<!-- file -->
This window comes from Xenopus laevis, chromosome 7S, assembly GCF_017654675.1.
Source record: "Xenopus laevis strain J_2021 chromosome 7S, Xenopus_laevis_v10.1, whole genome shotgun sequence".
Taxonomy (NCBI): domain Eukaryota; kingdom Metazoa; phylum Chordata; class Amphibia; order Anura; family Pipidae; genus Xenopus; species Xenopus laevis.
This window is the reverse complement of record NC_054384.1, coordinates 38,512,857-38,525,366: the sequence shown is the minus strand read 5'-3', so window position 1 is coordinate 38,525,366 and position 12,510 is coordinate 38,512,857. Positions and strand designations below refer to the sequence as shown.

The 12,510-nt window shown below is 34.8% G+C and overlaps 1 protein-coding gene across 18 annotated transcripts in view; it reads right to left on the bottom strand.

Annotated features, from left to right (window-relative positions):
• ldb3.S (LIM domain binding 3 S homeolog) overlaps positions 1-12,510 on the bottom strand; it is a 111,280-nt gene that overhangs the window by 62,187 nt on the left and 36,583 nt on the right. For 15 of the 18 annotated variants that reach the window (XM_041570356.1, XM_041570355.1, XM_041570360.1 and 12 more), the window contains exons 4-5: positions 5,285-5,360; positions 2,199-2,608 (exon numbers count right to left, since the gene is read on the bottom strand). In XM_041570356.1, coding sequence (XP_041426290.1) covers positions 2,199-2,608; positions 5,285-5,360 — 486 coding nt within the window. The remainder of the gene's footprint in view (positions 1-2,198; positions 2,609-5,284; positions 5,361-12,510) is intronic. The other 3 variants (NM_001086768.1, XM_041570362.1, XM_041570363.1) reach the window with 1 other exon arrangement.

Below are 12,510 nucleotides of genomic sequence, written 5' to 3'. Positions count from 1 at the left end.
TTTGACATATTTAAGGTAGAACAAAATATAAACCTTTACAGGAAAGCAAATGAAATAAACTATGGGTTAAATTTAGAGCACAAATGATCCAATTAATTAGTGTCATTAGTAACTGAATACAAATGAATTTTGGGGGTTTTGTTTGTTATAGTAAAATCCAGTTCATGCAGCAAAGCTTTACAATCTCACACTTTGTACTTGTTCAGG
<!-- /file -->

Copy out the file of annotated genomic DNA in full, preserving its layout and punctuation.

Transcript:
This window comes from Xenopus laevis, chromosome 7S, assembly GCF_017654675.1.
Source record: "Xenopus laevis strain J_2021 chromosome 7S, Xenopus_laevis_v10.1, whole genome shotgun sequence".
Taxonomy (NCBI): domain Eukaryota; kingdom Metazoa; phylum Chordata; class Amphibia; order Anura; family Pipidae; genus Xenopus; species Xenopus laevis.
This window is the reverse complement of record NC_054384.1, coordinates 38,512,857-38,525,366: the sequence shown is the minus strand read 5'-3', so window position 1 is coordinate 38,525,366 and position 12,510 is coordinate 38,512,857. Positions and strand designations below refer to the sequence as shown.

The 12,510-nt window shown below is 34.8% G+C and overlaps 1 protein-coding gene across 18 annotated transcripts in view; it reads right to left on the bottom strand.

Annotated features, from left to right (window-relative positions):
• ldb3.S (LIM domain binding 3 S homeolog) overlaps positions 1-12,510 on the bottom strand; it is a 111,280-nt gene that overhangs the window by 62,187 nt on the left and 36,583 nt on the right. For 15 of the 18 annotated variants that reach the window (XM_041570356.1, XM_041570355.1, XM_041570360.1 and 12 more), the window contains exons 4-5: positions 5,285-5,360; positions 2,199-2,608 (exon numbers count right to left, since the gene is read on the bottom strand). In XM_041570356.1, coding sequence (XP_041426290.1) covers positions 2,199-2,608; positions 5,285-5,360 — 486 coding nt within the window. The remainder of the gene's footprint in view (positions 1-2,198; positions 2,609-5,284; positions 5,361-12,510) is intronic. The other 3 variants (NM_001086768.1, XM_041570362.1, XM_041570363.1) reach the window with 1 other exon arrangement.

Below are 12,510 nucleotides of genomic sequence, written 5' to 3'. Positions count from 1 at the left end.
TTTGACATATTTAAGGTAGAACAAAATATAAACCTTTACAGGAAAGCAAATGAAATAAACTATGGGTTAAATTTAGAGCACAAATGATCCAATTAATTAGTGTCATTAGTAACTGAATACAAATGAATTTTGGGGGTTTTGTTTGTTATAGTAAAATCCAGTTCATGCAGCAAAGCTTTACAATCTCACACTTTGTACTTGTTCAGG